A guide to Poodle dogs
Fallen in love with Poodles? These stylish looking canines have a lot to offer any owner. But what makes them stand out from other breeds and where did they originate? If you want to know all about Poodles, check out our Poodle breed profile…
Breed group: Utility/Non-sporting dog
The complete Poodle breed (Toy, Miniature and Standard) is classed as part of the utility breed group. This group is made up of a miscellaneous bunch of pups which have been selectively bred for a specific purpose not included in the working or sporting category.
Utility in this case really means ‘fitness for purpose’, but in a lot of cases, the purpose for these dogs are no longer relevant in the modern world. For example, Poodles were originally German “duck hunters”; they splashed in and out of water to retrieve fallen birds. Some of the dogs within this group will be some of the oldest breeds on record.
The history of the Poodle is actually not that well documented for such a well-known breed. These curly haired pooches are commonly associated with the French aristocracy of the 1700s but it’s thought they actually originate from Germany. The name ‘Poodle’ itself comes from the German ‘pudel’ meaning ‘puddle’ and it’s a derivative of ‘puddeln’ meaning to ‘splash in water’, referring back to their historic role as a retriever of waterfowl.
Their dense, curly fur made things a little difficult for swimming in marshes so their coats were often clipped. It was from these practical cuts and the elaborately clipped coats that the breed is known for descended. Eventually, Poodles were replaced by dogs with more practical fur for swimming and the breed slowly became more prevalent as a pet.
These immaculate looking dogs with their almost regal attitude are actually quite affectionate and loving. Plus, their sensitive nature means a friendly voice and a little praise goes a long way. And did you know that poodles are consistently voted the second most intelligent dog breed? Be prepared to have a smarty pants on your hands.
At a glance, Poodles are:
● Alert & curious
● Quick learners
● Playful & mischievous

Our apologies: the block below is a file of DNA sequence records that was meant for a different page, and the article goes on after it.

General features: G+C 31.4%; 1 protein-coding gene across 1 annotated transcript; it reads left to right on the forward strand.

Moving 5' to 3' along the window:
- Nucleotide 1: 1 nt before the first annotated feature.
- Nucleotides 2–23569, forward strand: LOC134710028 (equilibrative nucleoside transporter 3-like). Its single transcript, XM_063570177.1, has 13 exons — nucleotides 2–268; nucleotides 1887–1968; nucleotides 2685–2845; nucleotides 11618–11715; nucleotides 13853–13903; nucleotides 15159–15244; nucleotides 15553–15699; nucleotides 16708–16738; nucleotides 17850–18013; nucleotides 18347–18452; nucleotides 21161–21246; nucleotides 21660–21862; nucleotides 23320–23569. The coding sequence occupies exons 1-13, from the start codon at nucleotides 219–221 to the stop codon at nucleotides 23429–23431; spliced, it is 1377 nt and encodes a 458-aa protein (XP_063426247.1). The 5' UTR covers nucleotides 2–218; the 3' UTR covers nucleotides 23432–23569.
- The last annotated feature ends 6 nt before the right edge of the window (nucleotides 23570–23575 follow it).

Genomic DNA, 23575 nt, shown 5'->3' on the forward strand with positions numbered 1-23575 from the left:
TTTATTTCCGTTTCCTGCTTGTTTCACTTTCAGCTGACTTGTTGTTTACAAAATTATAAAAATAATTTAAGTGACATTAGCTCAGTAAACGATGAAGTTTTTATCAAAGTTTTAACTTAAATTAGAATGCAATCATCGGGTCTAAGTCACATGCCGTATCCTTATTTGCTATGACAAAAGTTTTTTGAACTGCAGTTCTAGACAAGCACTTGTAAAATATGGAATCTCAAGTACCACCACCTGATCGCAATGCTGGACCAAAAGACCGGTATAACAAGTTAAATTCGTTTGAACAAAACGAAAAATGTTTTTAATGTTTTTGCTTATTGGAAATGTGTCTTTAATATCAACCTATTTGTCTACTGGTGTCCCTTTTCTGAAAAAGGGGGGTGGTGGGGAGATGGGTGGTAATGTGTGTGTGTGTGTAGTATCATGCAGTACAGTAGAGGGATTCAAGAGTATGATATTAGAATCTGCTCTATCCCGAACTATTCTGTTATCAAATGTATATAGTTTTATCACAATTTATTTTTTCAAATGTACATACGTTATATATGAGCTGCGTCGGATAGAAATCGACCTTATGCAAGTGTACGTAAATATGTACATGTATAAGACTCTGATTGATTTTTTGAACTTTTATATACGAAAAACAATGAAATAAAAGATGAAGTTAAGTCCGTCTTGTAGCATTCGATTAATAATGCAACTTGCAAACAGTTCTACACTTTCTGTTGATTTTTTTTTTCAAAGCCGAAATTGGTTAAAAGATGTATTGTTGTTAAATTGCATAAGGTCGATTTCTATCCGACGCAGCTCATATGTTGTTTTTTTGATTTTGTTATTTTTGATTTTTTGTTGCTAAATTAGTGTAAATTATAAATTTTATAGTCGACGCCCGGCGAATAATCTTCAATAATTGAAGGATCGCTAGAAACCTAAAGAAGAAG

● Cheerful temper
What are they bred for?
Whilst traditionally the Standard Poodle and the Miniature Poodle were bred as hunting and gun dogs as well as truffle sniffing masters, you’re now more likely to see these as pets. Since being replaced as retrievers, Poodles began being bred more for companionship and as show dogs, with a focus on developing their luscious coats and heightening their tendencies toward obedience and intelligence.
The Toy variety was also developed in 18th century with a definitive emphasis on status. Though, interestingly the American and Canadian kennel clubs began selectively breeding the hunting instinct back into the Standard Poodle a few decades ago so you might still see them in a working capacity in some parts.
What sort of owner would they suit?
Standard Poodles are something akin to little fluffy balls of energy and will require an active owner who has the time for plenty of walks and playtime. Miniature and Toy versions don’t require as much exercise so would suit someone with a less active lifestyle looking for a friendly companion. Being highly intelligent each Poodle variety can be prone to boredom and chewing which can easily be remedied with captivating tasks, toys and activities if left home alone for short periods of time.
Poodles often love to socialise and be around all kinds of people, dogs and other pets. They’re also highly trainable and absolute people-pleasers who thrive on learning new things so Poodle owners will do well if they have the time to train them in new ways regularly.
And if you want a dog you can pamper to absolute perfection, you’ll adore Poodles. They have a very distinctive grooming haircut that will no doubt stand out as you walk your pet down the street.